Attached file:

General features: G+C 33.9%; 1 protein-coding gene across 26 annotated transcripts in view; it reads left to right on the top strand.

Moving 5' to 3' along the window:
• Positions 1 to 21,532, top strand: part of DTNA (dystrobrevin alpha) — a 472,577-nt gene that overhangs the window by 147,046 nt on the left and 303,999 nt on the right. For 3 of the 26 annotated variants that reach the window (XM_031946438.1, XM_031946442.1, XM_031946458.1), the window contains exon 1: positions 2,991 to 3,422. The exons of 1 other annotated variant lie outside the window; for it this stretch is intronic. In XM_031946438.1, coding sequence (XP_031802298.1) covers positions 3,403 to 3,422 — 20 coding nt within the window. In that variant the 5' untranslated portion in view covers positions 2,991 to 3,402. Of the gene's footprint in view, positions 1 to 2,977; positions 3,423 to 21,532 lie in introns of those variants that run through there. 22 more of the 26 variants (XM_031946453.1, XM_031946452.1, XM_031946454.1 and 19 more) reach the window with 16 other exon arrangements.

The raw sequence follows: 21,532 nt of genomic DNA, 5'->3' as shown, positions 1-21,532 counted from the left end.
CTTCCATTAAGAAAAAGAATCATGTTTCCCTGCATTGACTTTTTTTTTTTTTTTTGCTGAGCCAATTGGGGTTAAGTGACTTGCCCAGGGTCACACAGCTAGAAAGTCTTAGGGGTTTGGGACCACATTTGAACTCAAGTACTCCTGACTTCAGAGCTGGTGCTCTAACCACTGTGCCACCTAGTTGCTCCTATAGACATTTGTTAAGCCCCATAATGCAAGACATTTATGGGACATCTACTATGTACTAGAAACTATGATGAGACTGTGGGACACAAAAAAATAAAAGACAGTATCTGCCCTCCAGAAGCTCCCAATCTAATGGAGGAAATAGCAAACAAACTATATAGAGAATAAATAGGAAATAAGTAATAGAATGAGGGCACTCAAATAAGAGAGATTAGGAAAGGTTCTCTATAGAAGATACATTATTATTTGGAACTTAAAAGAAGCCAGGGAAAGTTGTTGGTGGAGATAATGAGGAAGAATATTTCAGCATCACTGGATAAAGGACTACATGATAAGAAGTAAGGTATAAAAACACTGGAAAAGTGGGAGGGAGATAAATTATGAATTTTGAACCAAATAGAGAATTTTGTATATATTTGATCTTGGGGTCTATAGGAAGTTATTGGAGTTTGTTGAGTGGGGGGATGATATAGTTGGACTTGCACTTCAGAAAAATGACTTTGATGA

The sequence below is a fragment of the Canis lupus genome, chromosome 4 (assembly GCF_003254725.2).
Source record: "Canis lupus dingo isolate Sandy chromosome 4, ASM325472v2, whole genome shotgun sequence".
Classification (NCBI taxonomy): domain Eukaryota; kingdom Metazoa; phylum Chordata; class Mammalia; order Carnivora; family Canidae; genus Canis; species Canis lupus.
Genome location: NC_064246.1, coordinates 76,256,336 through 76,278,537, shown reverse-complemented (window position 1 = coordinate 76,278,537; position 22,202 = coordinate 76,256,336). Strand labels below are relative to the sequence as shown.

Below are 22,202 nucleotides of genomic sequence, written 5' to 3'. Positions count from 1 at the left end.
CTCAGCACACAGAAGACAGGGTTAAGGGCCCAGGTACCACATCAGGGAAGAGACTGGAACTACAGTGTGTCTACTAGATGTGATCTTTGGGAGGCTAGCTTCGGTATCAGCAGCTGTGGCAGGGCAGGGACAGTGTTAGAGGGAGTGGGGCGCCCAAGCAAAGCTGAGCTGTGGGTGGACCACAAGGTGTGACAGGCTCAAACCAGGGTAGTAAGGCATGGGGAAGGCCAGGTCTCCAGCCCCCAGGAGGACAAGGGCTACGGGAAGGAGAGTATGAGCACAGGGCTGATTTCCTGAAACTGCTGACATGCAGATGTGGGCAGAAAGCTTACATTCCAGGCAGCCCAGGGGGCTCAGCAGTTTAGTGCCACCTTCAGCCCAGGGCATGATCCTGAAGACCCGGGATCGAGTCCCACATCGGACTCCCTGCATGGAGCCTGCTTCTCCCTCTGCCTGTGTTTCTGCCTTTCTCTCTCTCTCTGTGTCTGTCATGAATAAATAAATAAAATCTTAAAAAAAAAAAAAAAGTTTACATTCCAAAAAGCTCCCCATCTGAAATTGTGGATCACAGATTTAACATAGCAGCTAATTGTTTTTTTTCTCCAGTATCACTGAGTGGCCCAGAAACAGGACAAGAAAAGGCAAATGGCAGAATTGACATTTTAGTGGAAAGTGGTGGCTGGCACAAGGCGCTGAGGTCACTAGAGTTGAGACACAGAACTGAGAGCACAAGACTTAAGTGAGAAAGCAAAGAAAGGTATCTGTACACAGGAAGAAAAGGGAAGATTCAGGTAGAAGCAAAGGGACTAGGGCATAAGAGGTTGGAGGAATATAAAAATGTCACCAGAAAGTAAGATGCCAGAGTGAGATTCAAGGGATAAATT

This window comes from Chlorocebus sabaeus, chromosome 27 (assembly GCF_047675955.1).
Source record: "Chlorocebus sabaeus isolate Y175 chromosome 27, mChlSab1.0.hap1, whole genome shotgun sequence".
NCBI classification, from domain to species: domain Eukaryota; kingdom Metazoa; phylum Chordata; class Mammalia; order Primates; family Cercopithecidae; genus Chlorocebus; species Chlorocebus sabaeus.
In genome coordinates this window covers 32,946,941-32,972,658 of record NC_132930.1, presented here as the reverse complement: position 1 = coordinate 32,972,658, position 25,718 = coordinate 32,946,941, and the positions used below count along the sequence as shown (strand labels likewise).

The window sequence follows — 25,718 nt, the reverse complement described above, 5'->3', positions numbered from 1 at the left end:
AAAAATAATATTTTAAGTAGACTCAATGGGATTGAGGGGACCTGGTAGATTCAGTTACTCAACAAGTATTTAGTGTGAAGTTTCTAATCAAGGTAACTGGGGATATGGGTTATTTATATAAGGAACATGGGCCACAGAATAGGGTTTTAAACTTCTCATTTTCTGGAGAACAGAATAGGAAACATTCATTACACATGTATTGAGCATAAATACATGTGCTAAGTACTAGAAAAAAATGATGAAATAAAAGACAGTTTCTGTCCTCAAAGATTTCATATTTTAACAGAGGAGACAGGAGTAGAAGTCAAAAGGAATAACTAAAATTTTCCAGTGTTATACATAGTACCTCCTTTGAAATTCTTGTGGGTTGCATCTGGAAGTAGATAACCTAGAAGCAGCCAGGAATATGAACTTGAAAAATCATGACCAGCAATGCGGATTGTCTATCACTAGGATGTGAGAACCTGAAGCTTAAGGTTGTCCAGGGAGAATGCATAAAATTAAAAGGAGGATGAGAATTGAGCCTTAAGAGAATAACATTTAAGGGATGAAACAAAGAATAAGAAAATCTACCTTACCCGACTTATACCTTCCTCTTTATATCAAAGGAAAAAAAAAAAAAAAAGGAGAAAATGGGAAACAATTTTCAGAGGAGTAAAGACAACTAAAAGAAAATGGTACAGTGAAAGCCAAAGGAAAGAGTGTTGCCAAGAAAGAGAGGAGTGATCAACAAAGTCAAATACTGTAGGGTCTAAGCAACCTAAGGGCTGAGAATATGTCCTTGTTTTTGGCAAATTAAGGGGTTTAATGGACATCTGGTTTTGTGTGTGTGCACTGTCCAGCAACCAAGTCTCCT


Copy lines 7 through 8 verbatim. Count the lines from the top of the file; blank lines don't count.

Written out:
Source record: "Canis lupus dingo isolate Sandy chromosome 4, ASM325472v2, whole genome shotgun sequence".
Classification (NCBI taxonomy): domain Eukaryota; kingdom Metazoa; phylum Chordata; class Mammalia; order Carnivora; family Canidae; genus Canis; species Canis lupus.